Seeing and Understanding from the Base 2 with Stephanie Quirk
As the alarm went off at 4.30am to catch my flight to Christchurch from Tauranga, I have to say I questioned my sanity. The reason for the early flight was that I was heading to Christchurch for the second of seven four-day workshops in Stephanie Quirk’s yoga therapy series, “Seeing and Understanding from the Base”. But get up I did, and before I knew it, I had landed in Christchurch to be greeted by my brother (with a spare car to use – yay!).
An hour or two later my mat was set up in the lovely Christchurch East Yoga Studio. It felt a little weird to set my mat up with others, as almost all my input now is online as there is no Iyengar teacher where I live. But that little bit of weirdness was quickly transformed as familiar faces (and a few new ones) warmly welcomed me. I knew I was once again “home” with my yoga family.
For four days, we explored the upper body with Stephanie Quirk – a legend in the Iyengar yoga world, particularly around therapeutics. Stephanie has a wonderful way of imparting some of her bounteous knowledge.
For the first session, we did a practice consisting of a few asana from all the major classes of yoga poses. Our task was simple: focus our sensation on the upper body- what’s difficult, what’s easy, what’s similar, what’s different, what might be problematic for a person who has challenges with their upper body?
This session was illuminating and set us up for the rest of the workshop – it served to attune us to our areas of focus. Over the next three and a half days we explored different areas of the upper body (wrists, elbows, shoulders, dorsal spine, neck) in more detail with a special focus on inversions, as they can be particularly challenging with upper body issues.
Stephanie was clear that the purpose of this teaching (and yoga therapy more generally) is being able to continue your yoga practice when you have challenges. It is not an alternative to physio, western medicine, osteopathy etc., but it is an amazing adjunct.
Stephanie’s teaching is practical. Yes, some things used less common props, but most of what we worked through can be done with common props.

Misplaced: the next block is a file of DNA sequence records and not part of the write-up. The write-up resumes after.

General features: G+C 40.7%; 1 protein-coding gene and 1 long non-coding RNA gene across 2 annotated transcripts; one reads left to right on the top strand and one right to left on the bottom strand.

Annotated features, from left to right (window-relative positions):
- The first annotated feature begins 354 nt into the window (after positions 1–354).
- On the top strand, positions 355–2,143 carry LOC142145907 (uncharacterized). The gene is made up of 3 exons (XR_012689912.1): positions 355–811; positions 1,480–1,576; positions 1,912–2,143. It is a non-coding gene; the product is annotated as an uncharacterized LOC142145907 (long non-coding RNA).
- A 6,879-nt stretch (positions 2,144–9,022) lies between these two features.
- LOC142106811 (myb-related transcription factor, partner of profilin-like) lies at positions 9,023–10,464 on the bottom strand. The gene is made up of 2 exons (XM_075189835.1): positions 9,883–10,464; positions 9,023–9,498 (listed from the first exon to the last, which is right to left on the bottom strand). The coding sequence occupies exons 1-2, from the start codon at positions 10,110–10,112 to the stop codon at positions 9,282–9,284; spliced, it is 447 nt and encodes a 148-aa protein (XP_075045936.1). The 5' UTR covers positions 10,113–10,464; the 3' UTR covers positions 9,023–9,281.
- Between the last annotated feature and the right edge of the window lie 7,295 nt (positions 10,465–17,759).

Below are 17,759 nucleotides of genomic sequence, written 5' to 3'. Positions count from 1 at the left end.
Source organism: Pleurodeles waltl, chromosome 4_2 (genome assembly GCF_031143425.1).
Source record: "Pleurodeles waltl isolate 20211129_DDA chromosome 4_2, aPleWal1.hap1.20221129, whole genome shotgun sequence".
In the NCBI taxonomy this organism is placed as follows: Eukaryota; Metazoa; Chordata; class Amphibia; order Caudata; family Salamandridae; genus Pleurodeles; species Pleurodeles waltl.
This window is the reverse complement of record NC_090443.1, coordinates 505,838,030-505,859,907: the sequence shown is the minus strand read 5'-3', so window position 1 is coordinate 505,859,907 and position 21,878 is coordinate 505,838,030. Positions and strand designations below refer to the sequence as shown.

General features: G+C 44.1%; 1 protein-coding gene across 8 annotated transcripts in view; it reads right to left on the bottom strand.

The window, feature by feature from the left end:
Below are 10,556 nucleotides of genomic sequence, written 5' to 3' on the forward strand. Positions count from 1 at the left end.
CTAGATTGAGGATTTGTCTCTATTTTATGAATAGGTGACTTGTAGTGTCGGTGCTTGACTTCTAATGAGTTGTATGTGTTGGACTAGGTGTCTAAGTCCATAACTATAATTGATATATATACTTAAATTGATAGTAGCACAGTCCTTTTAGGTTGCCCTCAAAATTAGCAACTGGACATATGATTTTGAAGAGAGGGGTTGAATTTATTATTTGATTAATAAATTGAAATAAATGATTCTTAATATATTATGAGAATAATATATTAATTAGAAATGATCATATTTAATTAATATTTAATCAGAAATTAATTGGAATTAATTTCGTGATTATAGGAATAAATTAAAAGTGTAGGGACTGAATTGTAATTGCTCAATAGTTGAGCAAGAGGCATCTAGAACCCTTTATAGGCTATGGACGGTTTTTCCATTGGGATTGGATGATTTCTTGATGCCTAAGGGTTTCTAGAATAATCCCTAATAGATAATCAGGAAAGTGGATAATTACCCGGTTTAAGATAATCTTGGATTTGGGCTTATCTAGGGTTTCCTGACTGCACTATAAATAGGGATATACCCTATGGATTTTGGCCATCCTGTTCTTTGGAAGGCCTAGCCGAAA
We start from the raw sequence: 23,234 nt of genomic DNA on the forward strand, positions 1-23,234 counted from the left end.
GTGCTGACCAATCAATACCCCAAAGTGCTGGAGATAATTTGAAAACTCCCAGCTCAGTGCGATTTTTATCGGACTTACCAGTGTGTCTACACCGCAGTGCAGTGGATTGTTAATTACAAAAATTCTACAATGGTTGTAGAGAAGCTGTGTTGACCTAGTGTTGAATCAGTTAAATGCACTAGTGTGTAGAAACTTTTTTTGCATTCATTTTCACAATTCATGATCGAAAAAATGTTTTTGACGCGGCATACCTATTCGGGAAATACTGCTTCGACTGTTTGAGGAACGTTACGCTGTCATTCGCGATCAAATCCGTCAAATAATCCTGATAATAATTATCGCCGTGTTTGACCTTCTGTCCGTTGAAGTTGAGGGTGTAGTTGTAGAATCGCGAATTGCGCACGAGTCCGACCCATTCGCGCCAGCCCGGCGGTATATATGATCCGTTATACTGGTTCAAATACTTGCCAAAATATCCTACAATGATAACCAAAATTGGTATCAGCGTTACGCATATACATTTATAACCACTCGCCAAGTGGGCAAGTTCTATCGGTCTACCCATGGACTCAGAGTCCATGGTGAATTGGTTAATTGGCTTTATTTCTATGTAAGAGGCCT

Stephanie’s teaching is highly experiential. While she considers anatomy along the way, the primary modality is learning from experience. Stephanie encouraged us to try things and learn from each other. We are all different and thus we will all have different experiences and something to share (in my case, the trials and tribulations of having a large carrying angle in my elbows!). All in all, it’s a nurturing, inclusive and enriching environment.
Stephanie’s teaching encourages curiosity. She doesn’t always tell you “the answer” straight away – she invites you to explore. If you find something different from others, it’s not “wrong”. Instead it’s something to be curious about – it might even work better for you than the given or standard instruction! Yes, Stephanie, like all Iyengar teachers, holds “strong opinions” but they are much more lightly held than some, and personally, I find that refreshing.
Stephanie interlaces her practical teaching with short discussions and discourses. Sometimes she covers principles that you can build from and take throughout your practice. But she also recounts some wonderful stories of her twenty years in Pune with the Iyengar family. All in all, the teaching is a rich, multi-layered experience.
We were also lucky to have Hasu Opa-Clark, from Marrickville Yoga Centre in Sydney accompany her again. Hasu has a beaming smile, lots of knowledge and a gentle way of supporting everybody be the best they can. Thanks Hasu for coming over.
There are seven four-day modules in the series. The next one is #3 and the workshops are open to dedicated students as well as teachers. So come along! And the Christchurch crew – led by Julie, Colleen, Annemarie, Frances, and others – who organised it and hosted the workshop are such lovely people to be around. The studio itself has a great vibe and is well equipped and as a bonus the beach and an awesome coffee cart are just around the corner. Thank you all, and especially Stephanie.
A final comment. I do almost all my yoga study online these days – for where I am right now in my life and for where I live, studying online is much easier to fit around family, work and other personal commitments (and easier on the finances). But I got a huge amount out of being there in person – a sense of community, the benefits of partner work, seeing what others are doing and hearing what they are feeling, and individual attention that is only possible in person. It was also good to get a few bad habits pointed out – habits that come with practicing on your own most of the time!
So, I encourage you to attend in person if you can. But if you can’t, then the good news is that the bountiful knowledge of Stephanie is only a click away.
- Marrickville Yoga Centre (www.marrickvilleyogacentre.com.au) has a phenomenal library of Stephanie’s workshops (and others too – a great resource).
- Marrickville Yoga is offering the same series hybrid style with the first workshop (focusing on the feet, knees and hips) starting in August.
- Stephanie offers pranayama classes directly online as well (www.stephaniequirk.com.au).
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